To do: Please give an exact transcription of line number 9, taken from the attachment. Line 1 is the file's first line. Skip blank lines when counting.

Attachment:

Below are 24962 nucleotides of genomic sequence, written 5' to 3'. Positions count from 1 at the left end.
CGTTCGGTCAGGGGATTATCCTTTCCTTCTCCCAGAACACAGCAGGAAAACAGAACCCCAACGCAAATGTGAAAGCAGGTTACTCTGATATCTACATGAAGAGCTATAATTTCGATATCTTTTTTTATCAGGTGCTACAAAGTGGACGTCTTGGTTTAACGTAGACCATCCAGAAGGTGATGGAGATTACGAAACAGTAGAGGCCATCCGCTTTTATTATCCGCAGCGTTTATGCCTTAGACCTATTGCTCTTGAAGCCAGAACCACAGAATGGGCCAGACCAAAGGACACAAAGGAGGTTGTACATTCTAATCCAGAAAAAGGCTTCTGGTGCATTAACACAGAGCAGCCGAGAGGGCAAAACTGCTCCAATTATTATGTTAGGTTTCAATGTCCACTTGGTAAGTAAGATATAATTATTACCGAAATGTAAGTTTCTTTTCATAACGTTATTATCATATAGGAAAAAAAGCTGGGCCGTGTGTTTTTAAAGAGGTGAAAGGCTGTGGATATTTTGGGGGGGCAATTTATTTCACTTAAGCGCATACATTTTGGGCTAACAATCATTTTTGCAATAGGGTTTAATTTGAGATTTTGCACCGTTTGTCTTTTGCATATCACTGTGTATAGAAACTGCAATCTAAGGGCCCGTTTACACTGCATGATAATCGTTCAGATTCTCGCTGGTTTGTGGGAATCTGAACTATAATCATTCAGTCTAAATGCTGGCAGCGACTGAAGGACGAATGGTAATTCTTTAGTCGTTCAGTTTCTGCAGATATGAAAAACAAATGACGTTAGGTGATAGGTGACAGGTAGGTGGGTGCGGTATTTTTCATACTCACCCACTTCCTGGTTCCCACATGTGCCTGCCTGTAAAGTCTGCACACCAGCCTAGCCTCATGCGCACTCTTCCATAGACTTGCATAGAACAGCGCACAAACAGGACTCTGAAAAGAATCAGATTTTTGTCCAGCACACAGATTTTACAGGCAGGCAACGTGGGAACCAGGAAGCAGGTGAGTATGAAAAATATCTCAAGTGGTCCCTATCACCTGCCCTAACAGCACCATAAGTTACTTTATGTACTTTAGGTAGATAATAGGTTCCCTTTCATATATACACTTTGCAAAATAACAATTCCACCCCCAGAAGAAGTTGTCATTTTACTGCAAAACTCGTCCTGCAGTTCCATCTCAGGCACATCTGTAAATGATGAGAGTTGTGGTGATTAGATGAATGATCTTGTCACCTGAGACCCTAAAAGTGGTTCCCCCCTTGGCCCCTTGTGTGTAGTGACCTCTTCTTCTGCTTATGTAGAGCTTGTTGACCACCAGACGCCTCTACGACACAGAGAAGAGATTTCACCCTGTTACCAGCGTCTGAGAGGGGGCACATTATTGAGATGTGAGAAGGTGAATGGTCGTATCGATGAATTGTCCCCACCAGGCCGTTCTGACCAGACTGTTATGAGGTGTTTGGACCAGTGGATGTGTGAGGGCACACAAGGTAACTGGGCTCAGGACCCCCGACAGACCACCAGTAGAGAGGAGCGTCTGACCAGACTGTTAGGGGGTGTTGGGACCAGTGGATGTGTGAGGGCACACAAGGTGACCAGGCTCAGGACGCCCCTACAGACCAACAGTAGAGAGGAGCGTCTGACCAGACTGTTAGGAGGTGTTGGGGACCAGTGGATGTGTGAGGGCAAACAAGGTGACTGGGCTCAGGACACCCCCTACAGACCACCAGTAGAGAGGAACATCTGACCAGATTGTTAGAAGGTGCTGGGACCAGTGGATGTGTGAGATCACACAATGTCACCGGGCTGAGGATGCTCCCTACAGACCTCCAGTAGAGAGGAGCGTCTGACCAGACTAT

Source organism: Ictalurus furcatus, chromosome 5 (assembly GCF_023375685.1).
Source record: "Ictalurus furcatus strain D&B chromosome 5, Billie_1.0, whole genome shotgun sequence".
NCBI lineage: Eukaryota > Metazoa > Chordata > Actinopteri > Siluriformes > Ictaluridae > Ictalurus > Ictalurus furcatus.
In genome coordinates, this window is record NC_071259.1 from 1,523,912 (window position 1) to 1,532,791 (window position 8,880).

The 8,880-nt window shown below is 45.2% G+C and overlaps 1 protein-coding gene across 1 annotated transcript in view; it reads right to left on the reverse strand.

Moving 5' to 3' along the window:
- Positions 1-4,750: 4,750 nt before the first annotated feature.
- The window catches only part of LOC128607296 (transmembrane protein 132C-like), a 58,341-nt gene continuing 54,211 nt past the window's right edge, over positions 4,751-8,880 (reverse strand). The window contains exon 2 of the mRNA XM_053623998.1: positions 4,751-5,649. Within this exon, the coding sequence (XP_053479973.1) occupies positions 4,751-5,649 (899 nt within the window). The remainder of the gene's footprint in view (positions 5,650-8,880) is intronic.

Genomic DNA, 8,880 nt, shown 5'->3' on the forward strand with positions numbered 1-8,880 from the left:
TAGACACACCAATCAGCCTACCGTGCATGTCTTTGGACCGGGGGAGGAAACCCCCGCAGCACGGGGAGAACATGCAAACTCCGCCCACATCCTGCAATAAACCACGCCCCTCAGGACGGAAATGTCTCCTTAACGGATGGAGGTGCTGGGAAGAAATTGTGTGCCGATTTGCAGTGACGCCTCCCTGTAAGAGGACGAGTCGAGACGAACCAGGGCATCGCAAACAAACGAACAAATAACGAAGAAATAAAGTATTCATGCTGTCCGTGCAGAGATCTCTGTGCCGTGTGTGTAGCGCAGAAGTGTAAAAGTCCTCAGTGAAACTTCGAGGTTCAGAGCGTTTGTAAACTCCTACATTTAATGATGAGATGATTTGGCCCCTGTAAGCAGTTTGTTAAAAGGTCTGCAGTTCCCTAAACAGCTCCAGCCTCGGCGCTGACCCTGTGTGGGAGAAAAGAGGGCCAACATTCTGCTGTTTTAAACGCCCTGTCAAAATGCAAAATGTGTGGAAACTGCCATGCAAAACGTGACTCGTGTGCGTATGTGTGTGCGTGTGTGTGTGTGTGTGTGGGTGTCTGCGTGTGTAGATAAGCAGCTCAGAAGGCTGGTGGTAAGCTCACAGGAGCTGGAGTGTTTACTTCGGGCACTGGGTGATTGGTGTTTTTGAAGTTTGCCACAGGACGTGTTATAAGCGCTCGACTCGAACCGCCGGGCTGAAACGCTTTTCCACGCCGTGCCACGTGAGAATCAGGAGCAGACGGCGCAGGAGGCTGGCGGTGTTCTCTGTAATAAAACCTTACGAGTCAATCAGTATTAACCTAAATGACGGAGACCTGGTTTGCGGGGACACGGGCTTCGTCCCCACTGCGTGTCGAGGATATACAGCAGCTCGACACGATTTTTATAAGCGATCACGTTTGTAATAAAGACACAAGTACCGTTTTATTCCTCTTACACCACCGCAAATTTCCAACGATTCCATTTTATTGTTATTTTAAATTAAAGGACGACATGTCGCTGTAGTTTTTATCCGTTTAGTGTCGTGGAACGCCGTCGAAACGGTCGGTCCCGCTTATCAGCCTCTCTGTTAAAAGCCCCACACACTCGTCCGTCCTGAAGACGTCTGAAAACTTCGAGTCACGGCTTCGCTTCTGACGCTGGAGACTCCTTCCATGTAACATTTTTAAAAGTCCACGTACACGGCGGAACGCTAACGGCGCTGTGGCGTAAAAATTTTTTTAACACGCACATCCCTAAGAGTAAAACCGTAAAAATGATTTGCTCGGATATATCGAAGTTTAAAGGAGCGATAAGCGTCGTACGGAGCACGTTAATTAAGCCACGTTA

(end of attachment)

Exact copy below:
- Positions 1-4,750: 4,750 nt before the first annotated feature.